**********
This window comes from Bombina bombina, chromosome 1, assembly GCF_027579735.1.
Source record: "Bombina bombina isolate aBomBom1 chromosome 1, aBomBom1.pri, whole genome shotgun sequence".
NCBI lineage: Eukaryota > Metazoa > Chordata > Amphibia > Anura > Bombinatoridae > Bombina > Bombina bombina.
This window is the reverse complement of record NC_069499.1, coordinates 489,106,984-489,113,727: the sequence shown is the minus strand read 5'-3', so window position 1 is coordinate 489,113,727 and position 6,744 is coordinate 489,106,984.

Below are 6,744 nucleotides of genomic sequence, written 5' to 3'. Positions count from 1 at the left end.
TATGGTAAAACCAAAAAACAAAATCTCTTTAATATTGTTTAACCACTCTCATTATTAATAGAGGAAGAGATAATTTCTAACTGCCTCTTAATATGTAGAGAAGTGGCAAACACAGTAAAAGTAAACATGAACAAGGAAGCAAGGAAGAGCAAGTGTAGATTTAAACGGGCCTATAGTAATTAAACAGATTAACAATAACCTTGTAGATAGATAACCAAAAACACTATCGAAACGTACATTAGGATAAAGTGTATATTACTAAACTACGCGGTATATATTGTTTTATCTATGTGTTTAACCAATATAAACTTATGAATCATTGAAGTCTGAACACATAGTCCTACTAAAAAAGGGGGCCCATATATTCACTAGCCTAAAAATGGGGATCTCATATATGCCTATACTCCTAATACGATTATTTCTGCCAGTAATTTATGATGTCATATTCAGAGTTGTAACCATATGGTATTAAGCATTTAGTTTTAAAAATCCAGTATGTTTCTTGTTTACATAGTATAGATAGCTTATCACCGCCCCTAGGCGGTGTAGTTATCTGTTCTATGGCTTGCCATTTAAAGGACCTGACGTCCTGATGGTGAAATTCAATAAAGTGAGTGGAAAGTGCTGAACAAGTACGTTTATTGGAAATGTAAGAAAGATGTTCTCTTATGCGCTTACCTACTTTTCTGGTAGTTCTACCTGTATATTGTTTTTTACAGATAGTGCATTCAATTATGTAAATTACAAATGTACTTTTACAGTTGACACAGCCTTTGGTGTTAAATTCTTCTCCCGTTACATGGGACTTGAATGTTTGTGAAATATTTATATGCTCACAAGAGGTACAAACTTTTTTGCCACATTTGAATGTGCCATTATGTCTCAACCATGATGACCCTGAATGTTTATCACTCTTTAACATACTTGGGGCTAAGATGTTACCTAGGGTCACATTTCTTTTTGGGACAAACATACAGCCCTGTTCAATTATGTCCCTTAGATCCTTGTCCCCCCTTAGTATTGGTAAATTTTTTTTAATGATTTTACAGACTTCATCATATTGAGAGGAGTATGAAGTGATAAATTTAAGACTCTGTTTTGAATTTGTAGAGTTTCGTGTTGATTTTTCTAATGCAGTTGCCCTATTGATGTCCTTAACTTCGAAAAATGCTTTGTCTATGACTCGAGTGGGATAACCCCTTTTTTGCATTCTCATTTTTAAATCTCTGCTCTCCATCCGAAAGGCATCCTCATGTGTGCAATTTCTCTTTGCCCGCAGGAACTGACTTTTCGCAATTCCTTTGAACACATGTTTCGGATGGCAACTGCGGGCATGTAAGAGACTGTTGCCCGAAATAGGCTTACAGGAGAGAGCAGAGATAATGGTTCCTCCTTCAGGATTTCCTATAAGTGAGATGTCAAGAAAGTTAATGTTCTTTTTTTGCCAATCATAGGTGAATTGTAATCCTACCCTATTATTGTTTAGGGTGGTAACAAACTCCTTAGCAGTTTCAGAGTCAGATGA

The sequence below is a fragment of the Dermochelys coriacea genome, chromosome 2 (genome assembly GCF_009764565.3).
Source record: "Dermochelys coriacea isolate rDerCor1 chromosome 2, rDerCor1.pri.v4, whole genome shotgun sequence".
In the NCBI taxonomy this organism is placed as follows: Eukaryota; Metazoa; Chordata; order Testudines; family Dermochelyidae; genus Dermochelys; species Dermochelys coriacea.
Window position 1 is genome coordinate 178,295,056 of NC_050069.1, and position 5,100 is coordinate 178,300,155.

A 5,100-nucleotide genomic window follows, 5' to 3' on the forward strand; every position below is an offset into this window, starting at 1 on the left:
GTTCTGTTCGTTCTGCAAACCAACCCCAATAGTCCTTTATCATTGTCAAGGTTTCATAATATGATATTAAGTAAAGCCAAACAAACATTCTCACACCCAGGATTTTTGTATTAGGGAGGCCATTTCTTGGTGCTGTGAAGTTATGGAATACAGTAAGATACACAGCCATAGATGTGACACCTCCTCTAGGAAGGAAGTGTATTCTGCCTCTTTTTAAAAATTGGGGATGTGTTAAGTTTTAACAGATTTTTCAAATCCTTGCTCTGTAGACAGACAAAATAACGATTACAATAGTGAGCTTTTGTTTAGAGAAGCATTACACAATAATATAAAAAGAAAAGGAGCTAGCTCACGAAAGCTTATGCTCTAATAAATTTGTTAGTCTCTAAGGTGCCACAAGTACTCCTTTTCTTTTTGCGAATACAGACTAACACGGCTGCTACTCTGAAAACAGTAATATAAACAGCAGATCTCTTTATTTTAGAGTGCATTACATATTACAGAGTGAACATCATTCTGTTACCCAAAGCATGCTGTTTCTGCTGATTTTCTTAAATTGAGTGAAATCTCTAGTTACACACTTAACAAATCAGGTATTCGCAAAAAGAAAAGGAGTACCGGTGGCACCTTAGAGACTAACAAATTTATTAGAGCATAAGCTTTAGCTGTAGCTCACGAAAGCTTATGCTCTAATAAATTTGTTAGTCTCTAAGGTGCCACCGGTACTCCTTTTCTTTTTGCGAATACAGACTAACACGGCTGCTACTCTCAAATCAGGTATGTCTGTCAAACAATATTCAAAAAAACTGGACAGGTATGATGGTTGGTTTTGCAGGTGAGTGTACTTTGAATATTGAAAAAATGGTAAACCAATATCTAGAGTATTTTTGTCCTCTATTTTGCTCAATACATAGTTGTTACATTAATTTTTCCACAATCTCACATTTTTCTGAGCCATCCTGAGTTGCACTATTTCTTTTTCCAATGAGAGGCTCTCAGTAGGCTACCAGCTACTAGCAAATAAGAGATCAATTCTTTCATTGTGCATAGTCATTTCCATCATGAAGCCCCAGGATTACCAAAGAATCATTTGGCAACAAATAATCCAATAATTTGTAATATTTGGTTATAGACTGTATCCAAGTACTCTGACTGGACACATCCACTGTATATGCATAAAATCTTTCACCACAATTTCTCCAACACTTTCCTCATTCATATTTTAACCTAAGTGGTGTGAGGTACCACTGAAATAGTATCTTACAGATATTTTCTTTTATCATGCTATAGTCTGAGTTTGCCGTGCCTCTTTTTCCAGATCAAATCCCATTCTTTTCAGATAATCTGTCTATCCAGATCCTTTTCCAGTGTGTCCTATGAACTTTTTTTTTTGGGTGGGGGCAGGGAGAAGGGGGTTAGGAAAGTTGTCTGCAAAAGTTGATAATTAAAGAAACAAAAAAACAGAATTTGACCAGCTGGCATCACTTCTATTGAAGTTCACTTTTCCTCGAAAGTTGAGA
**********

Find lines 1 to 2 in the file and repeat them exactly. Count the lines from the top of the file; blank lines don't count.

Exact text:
This window comes from Bombina bombina, chromosome 1, assembly GCF_027579735.1.
Source record: "Bombina bombina isolate aBomBom1 chromosome 1, aBomBom1.pri, whole genome shotgun sequence".